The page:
“On Chesil Beach”
by: Rabbi Jeremy Rosen
Ian McEwan is one of Britain’s most successful novelists. I have to say that he is not one of my favorites. Rather like Jane Austen, he is preoccupied with the prissy, boring English middle classes, a species I do not find either particularly attractive or instructive. That’s why I find Russian novels much more interesting. When it comes to reading modern novels I’m rarely satisfied, so I turned to On Chesil Beach, Ian McEwan’s latest, with a sense of obligation and foreboding. Obligation because, as it won prizes and was acclaimed, I felt I ought to, and foreboding because I was sure I would be disappointed. I wasn’t. And I suspect this is because the book resonated with my background, my era, and some of my concerns.
I could criticize On Chesil Beach on several counts, but I’d rather focus on what impressed me. I delighted in its setting, the sights, smells, and beauties of the Oxfordshire countryside and its towns, which reminded me of my balmy youth. But what really resonated was the central theme–a young couple brought up in a repressed English social environment with the mores of respectability and the gentility that required presenting an exterior of normality and sanity, while beneath the surface raw emotions roil, struggling to release themselves. They fall in love and decide to get married without really understanding each other. They are not prepared for the intimacy that comes with marriage or the “permission”, indeed expectation, to have intercourse. They have no inkling of the complexities of genuine communication between the sexes. This is such familiar territory to me brought up in the repressed fifties. Only the rich, it seemed, or the very poor, could enjoy themselves, whereas the middle classes amongst whom I was brought up were constrained by convention.
This reminded me of the very Orthodox world I have lived in for most of my life. A young couple is brought up with virtually no experience of interaction with the opposite sex, neither coeducation nor socializing. Touching is taboo. Then a couple meet, usually by arrangement. They go out on a few very correct dates and agree to get married. They both believe, innocently, that this will create a state of Heaven on Earth. Immediately after the religious ceremony, in one leap, they go from no touching at all to complete sexual intimacy. For many (not all), if there is inadequate preparation, this can lead to trauma. Yet this process happens each year to hundreds of thousands of couples in all forms of orthodoxies. Why, I wonder, is there no preparation, no training, no courses in communication and understanding for such a momentous moment in human life? How much emotional damage and pain must be caused?
And yet, the fact is that somehow or other so many do seem to cope and go on to achieve sexual compatibility, love, and happy marriages for the rest of their lives. Is this a miracle or what, when the only advice most girls get is to hold on tight and things will happen automatically? No wonder a doctor I know had to deal with a couple who thought intercourse took place via the bellybutton!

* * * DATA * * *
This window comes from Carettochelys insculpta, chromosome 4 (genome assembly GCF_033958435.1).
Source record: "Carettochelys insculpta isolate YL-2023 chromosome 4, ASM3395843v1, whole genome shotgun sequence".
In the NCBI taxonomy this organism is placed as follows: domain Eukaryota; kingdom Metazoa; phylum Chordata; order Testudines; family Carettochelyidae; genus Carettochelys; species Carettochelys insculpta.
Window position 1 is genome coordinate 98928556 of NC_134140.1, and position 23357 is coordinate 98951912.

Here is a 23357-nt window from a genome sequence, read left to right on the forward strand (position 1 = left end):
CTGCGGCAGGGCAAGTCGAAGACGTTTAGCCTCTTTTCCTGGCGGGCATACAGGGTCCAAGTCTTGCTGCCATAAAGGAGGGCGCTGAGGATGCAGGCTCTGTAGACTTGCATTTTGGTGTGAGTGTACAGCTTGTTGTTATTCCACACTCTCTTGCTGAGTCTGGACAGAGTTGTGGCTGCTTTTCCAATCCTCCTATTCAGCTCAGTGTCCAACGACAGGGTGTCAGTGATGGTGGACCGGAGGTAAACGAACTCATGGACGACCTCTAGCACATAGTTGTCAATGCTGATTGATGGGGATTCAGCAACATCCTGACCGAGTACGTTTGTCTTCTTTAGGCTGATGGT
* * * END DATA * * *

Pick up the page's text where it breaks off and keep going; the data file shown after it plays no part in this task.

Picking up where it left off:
That is one extreme. On the other hand, with easy accessibility of all the explicit publications available in any newsagent’s and on the internet, with all the pressure and availability of so much sexual experience, and all the freedoms of modern life, for all the years of physical intimacy of living together and having sex, still, so many more marriages fall apart. Clearly, sexual experience is no guarantee, or even condition, of success at all. In the end, marriage is based on accommodation, adjustment, and the will, desire, and commitment to make it work. In most Orthodox communities there is an emotional, financial, and social support structure that, while on occasion can be oppressive, can also be so helpful and positive in providing the glue that ultimately may hold families together.
There is no single answer. That’s why the Talmud says some marriages are made in Heaven and others by humans. Life is a challenge and a struggle. Marriage is a challenge and struggle. And like all struggles and challenges, it is only by persevering that the benefits and the results come. On the other hand, some unions are mistakes, physically or emotionally. And when this happens, separation and the possibility of new beginnings are blessings that hold out hope for recuperation. If love fails once, it might succeed a second time. It would be terrible to have to give up the hope of ever experiencing it.
As with every human system, marriage has its advantages and disadvantages, and having a religious structure can help a lot. Where religion fails is when it does not allow for exceptions or for those who cannot follow the norms. That is where education, psychology, and healing are required even more.
I do strongly believe that we are not adequately preparing our children for marriage, and the results in the modern world we live in may prove to be a serious time bomb that could explode in our faces. I was delighted to read recently of a joint venture in the USA between various moderate Orthodox organisations to address this issue: the admirable Yeshivat Chovevei Torah, which was established to train a new generation of well prepared US rabbis unhampered by rightist pressures, Drisha, which is a remarkable institute for teaching women Torah at the highest levels, and JOFA, which campaigns for Orthodox women’s rights. But the people who need it most, in the farthest reaches of the Orthodox world, are still getting nothing. And they are unlikely to read On Chesil Beach.